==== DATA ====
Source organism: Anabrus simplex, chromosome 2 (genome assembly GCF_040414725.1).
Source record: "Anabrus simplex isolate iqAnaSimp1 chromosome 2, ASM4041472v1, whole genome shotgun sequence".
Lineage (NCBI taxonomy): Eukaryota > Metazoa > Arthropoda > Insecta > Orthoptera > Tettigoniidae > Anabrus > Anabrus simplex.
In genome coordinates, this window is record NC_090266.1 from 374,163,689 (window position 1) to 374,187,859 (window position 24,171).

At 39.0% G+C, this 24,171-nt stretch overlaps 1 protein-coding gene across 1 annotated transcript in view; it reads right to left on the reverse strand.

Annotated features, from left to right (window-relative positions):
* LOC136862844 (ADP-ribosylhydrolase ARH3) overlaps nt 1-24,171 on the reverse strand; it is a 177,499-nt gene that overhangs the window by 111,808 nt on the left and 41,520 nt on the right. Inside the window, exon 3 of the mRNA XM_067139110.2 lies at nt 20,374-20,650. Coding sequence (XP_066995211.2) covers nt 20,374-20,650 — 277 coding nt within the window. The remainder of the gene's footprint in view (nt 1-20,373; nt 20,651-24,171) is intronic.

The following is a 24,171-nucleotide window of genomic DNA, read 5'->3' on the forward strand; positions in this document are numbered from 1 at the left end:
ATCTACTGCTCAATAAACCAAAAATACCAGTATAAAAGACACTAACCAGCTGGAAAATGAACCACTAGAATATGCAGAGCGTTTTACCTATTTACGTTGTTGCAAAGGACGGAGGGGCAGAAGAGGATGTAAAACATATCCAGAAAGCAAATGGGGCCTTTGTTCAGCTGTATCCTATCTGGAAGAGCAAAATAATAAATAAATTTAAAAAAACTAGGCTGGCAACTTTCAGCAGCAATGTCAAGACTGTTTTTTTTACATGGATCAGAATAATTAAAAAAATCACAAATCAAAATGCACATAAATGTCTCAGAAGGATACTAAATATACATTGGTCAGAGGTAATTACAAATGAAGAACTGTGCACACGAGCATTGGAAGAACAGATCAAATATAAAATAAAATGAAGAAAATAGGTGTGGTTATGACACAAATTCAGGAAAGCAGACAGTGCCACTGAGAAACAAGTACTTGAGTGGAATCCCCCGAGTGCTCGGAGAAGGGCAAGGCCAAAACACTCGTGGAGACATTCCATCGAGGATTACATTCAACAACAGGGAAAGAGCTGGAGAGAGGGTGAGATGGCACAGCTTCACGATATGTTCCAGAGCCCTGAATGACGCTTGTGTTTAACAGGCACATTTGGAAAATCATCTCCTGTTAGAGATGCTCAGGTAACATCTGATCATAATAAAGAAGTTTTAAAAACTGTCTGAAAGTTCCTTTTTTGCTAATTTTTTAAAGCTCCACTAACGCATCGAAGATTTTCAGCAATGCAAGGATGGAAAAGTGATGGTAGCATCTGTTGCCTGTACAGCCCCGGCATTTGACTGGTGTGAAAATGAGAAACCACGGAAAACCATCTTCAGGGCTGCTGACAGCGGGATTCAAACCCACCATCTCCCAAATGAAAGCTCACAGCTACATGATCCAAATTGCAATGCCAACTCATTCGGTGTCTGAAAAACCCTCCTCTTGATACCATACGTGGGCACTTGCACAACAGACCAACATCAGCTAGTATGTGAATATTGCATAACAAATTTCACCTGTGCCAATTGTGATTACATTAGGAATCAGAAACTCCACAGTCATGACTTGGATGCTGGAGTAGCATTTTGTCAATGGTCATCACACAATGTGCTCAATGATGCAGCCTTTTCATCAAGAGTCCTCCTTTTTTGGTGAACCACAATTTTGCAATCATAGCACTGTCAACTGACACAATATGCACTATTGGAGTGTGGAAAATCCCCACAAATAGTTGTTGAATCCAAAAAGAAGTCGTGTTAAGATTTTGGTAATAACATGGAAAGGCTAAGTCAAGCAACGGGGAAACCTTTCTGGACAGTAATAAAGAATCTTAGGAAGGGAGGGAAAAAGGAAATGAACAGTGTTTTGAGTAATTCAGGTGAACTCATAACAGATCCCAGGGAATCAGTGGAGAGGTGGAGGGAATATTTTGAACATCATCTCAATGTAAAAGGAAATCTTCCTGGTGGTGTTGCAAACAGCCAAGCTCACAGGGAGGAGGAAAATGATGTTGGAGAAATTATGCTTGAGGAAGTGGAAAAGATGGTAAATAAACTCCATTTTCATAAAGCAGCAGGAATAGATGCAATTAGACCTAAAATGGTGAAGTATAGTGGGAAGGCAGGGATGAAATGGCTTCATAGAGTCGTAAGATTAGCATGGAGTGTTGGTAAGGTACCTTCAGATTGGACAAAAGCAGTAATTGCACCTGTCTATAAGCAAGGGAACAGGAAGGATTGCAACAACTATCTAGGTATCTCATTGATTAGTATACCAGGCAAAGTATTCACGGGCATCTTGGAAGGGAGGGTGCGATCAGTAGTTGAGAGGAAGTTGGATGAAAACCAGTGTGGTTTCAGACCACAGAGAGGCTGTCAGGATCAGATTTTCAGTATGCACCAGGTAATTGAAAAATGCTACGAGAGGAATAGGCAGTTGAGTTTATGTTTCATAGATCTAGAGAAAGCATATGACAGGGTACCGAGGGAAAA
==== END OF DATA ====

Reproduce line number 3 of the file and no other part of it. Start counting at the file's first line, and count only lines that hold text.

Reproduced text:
Lineage (NCBI taxonomy): Eukaryota > Metazoa > Arthropoda > Insecta > Orthoptera > Tettigoniidae > Anabrus > Anabrus simplex.